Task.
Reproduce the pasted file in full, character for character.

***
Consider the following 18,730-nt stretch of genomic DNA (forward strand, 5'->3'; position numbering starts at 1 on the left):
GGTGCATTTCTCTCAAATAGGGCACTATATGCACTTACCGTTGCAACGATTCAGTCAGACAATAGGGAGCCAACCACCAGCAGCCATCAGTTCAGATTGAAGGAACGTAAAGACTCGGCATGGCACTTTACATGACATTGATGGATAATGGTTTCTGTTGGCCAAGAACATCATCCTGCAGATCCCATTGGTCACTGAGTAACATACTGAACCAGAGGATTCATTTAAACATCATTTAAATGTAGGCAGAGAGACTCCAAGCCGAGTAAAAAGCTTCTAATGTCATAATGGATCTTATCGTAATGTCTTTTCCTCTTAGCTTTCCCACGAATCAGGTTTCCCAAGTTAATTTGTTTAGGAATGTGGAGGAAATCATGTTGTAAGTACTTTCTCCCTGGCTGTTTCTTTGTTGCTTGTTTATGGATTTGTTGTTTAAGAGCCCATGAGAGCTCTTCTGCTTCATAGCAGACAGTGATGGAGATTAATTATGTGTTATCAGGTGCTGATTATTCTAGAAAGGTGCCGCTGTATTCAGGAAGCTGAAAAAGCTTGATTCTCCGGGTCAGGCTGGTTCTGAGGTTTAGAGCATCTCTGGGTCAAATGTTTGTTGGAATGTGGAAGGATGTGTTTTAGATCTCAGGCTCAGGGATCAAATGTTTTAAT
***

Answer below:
Consider the following 18,730-nt stretch of genomic DNA (forward strand, 5'->3'; position numbering starts at 1 on the left):
GGTGCATTTCTCTCAAATAGGGCACTATATGCACTTACCGTTGCAACGATTCAGTCAGACAATAGGGAGCCAACCACCAGCAGCCATCAGTTCAGATTGAAGGAACGTAAAGACTCGGCATGGCACTTTACATGACATTGATGGATAATGGTTTCTGTTGGCCAAGAACATCATCCTGCAGATCCCATTGGTCACTGAGTAACATACTGAACCAGAGGATTCATTTAAACATCATTTAAATGTAGGCAGAGAGACTCCAAGCCGAGTAAAAAGCTTCTAATGTCATAATGGATCTTATCGTAATGTCTTTTCCTCTTAGCTTTCCCACGAATCAGGTTTCCCAAGTTAATTTGTTTAGGAATGTGGAGGAAATCATGTTGTAAGTACTTTCTCCCTGGCTGTTTCTTTGTTGCTTGTTTATGGATTTGTTGTTTAAGAGCCCATGAGAGCTCTTCTGCTTCATAGCAGACAGTGATGGAGATTAATTATGTGTTATCAGGTGCTGATTATTCTAGAAAGGTGCCGCTGTATTCAGGAAGCTGAAAAAGCTTGATTCTCCGGGTCAGGCTGGTTCTGAGGTTTAGAGCATCTCTGGGTCAAATGTTTGTTGGAATGTGGAAGGATGTGTTTTAGATCTCAGGCTCAGGGATCAAATGTTTTAAT